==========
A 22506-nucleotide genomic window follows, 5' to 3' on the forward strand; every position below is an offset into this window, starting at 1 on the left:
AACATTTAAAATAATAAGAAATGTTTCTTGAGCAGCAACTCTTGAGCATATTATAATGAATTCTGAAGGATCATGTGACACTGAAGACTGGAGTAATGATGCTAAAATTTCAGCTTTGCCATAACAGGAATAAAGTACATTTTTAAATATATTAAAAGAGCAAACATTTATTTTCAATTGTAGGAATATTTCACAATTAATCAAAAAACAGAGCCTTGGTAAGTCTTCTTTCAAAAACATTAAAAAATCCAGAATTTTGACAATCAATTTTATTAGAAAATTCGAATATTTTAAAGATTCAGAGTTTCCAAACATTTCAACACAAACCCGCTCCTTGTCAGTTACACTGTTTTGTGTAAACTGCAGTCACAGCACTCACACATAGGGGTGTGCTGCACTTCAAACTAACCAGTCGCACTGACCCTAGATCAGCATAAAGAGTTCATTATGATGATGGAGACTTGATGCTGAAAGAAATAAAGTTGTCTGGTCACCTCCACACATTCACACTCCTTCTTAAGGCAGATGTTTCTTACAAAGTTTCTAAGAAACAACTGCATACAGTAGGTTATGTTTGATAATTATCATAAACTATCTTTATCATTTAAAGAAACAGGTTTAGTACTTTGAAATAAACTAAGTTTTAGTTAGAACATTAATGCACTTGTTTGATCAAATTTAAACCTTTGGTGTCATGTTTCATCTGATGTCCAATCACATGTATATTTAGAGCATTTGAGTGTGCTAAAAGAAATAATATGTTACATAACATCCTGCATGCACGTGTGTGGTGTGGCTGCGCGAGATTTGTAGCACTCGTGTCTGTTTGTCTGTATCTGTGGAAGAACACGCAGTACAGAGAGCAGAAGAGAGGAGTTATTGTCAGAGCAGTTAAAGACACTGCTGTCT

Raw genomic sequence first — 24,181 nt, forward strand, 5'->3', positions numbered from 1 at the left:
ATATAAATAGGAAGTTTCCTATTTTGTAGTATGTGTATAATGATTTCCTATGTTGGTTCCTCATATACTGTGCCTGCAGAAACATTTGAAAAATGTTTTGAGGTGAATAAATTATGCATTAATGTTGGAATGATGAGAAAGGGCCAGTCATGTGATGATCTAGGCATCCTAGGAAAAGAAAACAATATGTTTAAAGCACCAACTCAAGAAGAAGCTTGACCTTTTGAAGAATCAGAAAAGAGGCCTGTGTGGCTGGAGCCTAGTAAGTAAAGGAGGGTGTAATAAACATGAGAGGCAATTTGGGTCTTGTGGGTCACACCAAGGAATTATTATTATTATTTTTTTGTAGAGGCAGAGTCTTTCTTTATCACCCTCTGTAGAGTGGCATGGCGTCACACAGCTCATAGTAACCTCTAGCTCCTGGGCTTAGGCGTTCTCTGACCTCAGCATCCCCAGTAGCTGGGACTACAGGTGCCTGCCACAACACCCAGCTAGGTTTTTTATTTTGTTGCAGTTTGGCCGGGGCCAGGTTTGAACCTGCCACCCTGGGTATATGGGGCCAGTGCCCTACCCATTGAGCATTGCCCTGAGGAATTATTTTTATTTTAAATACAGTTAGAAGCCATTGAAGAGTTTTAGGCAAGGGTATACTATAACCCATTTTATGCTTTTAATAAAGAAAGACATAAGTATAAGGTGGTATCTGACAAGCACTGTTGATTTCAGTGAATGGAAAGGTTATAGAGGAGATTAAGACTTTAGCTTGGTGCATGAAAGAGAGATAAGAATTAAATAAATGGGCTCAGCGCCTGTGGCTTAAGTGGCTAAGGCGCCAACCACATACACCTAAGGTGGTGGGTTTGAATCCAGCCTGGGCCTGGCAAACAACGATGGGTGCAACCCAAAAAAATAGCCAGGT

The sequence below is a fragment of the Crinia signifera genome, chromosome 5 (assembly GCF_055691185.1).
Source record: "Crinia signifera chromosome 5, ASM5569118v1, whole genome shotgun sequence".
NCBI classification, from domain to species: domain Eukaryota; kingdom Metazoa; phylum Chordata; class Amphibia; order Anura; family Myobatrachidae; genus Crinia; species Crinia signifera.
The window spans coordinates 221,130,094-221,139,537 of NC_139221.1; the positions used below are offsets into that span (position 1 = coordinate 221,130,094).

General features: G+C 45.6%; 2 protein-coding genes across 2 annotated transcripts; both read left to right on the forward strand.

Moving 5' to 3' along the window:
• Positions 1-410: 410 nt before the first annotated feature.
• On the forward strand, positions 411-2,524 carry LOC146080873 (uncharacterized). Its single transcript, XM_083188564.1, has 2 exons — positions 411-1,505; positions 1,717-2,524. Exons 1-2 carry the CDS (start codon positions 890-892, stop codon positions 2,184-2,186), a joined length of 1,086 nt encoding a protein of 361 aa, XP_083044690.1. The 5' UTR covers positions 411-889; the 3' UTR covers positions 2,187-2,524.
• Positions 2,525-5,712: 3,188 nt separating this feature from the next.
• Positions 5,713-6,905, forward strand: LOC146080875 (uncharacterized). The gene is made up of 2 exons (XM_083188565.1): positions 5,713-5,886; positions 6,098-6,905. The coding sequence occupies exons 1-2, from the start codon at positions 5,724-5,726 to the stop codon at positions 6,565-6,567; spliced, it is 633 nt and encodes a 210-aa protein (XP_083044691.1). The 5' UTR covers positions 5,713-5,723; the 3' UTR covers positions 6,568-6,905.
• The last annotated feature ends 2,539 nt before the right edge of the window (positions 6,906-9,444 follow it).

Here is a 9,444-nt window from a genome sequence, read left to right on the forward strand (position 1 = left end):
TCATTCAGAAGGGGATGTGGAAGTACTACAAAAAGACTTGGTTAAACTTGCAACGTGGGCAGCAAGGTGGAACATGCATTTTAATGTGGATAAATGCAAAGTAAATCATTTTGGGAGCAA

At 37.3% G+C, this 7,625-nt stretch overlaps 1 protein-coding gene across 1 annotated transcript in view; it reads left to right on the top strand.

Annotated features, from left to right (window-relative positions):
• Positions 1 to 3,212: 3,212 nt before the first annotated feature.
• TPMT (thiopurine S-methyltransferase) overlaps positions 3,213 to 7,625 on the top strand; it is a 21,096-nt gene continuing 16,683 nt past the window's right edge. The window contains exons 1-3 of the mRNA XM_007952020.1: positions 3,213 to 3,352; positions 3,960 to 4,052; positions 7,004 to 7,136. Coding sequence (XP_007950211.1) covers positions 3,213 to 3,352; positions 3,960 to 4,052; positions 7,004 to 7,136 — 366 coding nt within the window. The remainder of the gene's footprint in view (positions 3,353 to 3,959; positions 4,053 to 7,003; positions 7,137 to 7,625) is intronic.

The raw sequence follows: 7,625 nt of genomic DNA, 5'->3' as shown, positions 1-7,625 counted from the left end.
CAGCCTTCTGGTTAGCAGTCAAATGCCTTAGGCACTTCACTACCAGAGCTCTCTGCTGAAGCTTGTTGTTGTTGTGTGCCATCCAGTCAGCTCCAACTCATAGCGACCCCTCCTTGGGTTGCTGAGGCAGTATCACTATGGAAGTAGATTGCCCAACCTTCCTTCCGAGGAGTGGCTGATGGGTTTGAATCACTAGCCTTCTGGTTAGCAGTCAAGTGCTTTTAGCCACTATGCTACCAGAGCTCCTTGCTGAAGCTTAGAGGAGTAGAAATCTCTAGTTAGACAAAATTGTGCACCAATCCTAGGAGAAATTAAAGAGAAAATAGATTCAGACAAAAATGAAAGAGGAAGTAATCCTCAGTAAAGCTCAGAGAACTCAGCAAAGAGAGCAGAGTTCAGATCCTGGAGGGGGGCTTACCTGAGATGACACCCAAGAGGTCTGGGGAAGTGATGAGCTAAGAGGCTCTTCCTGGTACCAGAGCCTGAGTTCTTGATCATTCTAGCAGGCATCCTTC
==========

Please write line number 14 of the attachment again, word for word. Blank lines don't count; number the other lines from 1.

• Positions 5,713-6,905, forward strand: LOC146080875 (uncharacterized). The gene is made up of 2 exons (XM_083188565.1): positions 5,713-5,886; positions 6,098-6,905. The coding sequence occupies exons 1-2, from the start codon at positions 5,724-5,726 to the stop codon at positions 6,565-6,567; spliced, it is 633 nt and encodes a 210-aa protein (XP_083044691.1). The 5' UTR covers positions 5,713-5,723; the 3' UTR covers positions 6,568-6,905.